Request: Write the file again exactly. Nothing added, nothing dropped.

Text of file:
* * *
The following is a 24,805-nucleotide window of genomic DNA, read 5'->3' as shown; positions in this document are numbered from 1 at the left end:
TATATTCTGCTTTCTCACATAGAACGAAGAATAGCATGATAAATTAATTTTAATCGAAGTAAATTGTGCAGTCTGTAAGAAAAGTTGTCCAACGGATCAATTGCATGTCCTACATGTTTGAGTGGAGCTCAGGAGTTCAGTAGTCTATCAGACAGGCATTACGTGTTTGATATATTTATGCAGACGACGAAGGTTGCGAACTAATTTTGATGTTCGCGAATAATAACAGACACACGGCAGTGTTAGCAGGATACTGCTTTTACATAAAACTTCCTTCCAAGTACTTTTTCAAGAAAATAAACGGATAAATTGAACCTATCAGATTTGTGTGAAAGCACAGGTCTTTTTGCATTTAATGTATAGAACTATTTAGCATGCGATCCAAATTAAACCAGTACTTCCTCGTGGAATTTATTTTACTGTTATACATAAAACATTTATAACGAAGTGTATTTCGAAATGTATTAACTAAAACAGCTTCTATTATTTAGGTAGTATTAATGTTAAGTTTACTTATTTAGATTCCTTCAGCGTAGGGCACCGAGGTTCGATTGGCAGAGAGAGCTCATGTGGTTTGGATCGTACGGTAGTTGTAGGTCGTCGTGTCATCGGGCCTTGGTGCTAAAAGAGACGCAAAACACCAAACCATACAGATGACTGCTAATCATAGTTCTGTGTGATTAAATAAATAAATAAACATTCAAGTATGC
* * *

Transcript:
The following is a 24,805-nucleotide window of genomic DNA, read 5'->3' as shown; positions in this document are numbered from 1 at the left end:
TATATTCTGCTTTCTCACATAGAACGAAGAATAGCATGATAAATTAATTTTAATCGAAGTAAATTGTGCAGTCTGTAAGAAAAGTTGTCCAACGGATCAATTGCATGTCCTACATGTTTGAGTGGAGCTCAGGAGTTCAGTAGTCTATCAGACAGGCATTACGTGTTTGATATATTTATGCAGACGACGAAGGTTGCGAACTAATTTTGATGTTCGCGAATAATAACAGACACACGGCAGTGTTAGCAGGATACTGCTTTTACATAAAACTTCCTTCCAAGTACTTTTTCAAGAAAATAAACGGATAAATTGAACCTATCAGATTTGTGTGAAAGCACAGGTCTTTTTGCATTTAATGTATAGAACTATTTAGCATGCGATCCAAATTAAACCAGTACTTCCTCGTGGAATTTATTTTACTGTTATACATAAAACATTTATAACGAAGTGTATTTCGAAATGTATTAACTAAAACAGCTTCTATTATTTAGGTAGTATTAATGTTAAGTTTACTTATTTAGATTCCTTCAGCGTAGGGCACCGAGGTTCGATTGGCAGAGAGAGCTCATGTGGTTTGGATCGTACGGTAGTTGTAGGTCGTCGTGTCATCGGGCCTTGGTGCTAAAAGAGACGCAAAACACCAAACCATACAGATGACTGCTAATCATAGTTCTGTGTGATTAAATAAATAAATAAACATTCAAGTATGC